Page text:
“Texas Congressman Compares Obama to Hitler, Spells ‘Adolf’ Wrong”


When a university’s president decides to go overseas as perhaps the most damaging story in its history explodes into a national scandal…

… she can expect some backlash.

[University of Virginia president Teresa] Sullivan’s absence has not gone unnoticed, said Katherine Schieffelin, whose daughter attends UVa.

“She should be naming the time and date to join her at the Mall to stand in solidarity for the safety of women,” Schieffelin said. “She should be encouraging all who love UVa to join her with candles and flashlights and provide a voice to those students who feel betrayed by this administration.”

When Sullivan was ousted from her post by a faction of the Board of Visitors in 2012, she enjoyed the full-throated support of protesters who demanded and helped secure her reinstatement, Schieffelin said.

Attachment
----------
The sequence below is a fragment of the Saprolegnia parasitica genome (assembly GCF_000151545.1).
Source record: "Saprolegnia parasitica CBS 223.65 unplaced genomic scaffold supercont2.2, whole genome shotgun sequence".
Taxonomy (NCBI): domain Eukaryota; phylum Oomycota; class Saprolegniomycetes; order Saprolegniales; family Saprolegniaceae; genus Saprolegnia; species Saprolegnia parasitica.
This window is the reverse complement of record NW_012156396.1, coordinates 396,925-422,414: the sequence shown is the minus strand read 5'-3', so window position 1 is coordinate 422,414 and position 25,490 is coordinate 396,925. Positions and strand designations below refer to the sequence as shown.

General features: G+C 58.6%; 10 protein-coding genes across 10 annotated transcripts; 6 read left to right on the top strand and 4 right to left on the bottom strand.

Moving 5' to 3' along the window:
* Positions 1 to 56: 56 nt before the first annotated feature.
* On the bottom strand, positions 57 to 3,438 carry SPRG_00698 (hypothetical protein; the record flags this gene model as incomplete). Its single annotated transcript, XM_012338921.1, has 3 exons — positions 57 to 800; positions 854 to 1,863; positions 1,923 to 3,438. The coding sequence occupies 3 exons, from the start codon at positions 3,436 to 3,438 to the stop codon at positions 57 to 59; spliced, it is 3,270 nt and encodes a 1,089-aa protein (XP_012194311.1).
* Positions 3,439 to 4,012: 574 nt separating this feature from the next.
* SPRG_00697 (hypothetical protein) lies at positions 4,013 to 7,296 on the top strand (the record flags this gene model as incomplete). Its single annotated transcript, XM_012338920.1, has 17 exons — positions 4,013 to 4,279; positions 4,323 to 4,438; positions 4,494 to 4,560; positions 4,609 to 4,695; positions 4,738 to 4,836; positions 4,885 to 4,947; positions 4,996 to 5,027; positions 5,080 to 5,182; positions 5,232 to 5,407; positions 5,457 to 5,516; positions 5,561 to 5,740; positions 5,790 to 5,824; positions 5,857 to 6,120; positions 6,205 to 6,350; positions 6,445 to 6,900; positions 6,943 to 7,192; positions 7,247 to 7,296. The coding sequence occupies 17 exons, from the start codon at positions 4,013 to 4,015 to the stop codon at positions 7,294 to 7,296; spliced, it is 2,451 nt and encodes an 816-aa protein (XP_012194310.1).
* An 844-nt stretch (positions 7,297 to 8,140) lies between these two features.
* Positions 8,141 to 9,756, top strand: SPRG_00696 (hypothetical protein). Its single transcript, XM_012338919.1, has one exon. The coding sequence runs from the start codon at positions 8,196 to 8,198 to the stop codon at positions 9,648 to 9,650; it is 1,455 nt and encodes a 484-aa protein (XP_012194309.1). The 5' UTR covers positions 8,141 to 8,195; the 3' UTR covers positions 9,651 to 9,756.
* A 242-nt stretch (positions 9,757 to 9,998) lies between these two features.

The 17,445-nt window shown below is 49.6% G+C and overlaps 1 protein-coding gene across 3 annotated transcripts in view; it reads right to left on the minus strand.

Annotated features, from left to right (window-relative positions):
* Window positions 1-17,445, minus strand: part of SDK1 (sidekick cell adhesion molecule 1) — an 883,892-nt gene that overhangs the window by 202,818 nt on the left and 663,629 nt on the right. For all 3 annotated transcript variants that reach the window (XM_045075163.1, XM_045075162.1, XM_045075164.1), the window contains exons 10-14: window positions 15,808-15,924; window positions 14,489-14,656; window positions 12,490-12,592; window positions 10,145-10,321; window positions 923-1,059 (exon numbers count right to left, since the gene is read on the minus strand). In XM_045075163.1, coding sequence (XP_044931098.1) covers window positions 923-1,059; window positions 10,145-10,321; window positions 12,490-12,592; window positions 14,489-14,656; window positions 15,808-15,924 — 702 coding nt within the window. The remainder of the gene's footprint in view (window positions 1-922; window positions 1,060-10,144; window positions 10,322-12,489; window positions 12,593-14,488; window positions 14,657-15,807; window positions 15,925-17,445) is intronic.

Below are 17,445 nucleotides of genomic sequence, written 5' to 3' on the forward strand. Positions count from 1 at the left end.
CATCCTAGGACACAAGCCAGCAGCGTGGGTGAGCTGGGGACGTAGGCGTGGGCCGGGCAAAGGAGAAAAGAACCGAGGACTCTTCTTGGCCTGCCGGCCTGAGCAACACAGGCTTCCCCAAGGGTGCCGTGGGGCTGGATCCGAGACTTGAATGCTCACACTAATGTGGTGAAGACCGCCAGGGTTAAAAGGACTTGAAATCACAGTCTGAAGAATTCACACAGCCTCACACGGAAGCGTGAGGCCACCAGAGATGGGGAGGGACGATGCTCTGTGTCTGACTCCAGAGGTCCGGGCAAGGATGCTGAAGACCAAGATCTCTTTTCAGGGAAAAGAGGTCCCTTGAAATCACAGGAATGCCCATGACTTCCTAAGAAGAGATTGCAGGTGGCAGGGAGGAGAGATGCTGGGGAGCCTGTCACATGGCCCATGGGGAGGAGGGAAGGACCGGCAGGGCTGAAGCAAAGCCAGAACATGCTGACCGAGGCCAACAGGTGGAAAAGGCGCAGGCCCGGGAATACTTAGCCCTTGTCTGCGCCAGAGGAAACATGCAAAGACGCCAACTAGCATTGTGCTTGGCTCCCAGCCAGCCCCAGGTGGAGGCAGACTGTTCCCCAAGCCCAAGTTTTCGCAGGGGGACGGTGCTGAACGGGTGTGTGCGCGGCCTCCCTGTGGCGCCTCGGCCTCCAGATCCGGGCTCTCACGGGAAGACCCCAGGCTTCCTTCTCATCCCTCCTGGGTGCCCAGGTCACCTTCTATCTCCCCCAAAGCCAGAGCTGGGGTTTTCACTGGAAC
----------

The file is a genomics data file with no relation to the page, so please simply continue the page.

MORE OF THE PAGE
“Many people fought hard with similar gestures to keep her in office and instead of releasing this whitewashed statement she should be showing outrage and passion and fire,” she said. “She should be leading.”

Sullivan asked Charlottesville police to investigate and issued a statement Wednesday before leaving the country, assuring the UVa community the school “takes seriously the issue of sexual misconduct.”

The statement was lambasted on the university’s Facebook page by hundreds of students and alumni who said Sullivan did not go far enough.

“George Washington did not cooperate with the organization, leaving the reviewers to collect syllabuses and course requirements through unofficial channels.”

So, nu, would it have killed you to cooperate? I mean, since you didn’t cooperate (which would have meant, far as I can tell, a not-outrageous amount of work on your part), you now have two problems: You got the lowest possible ranking on a national, high-profile, ed-school ranking; and you look as though you knew what was coming so you… didn’t cooperate.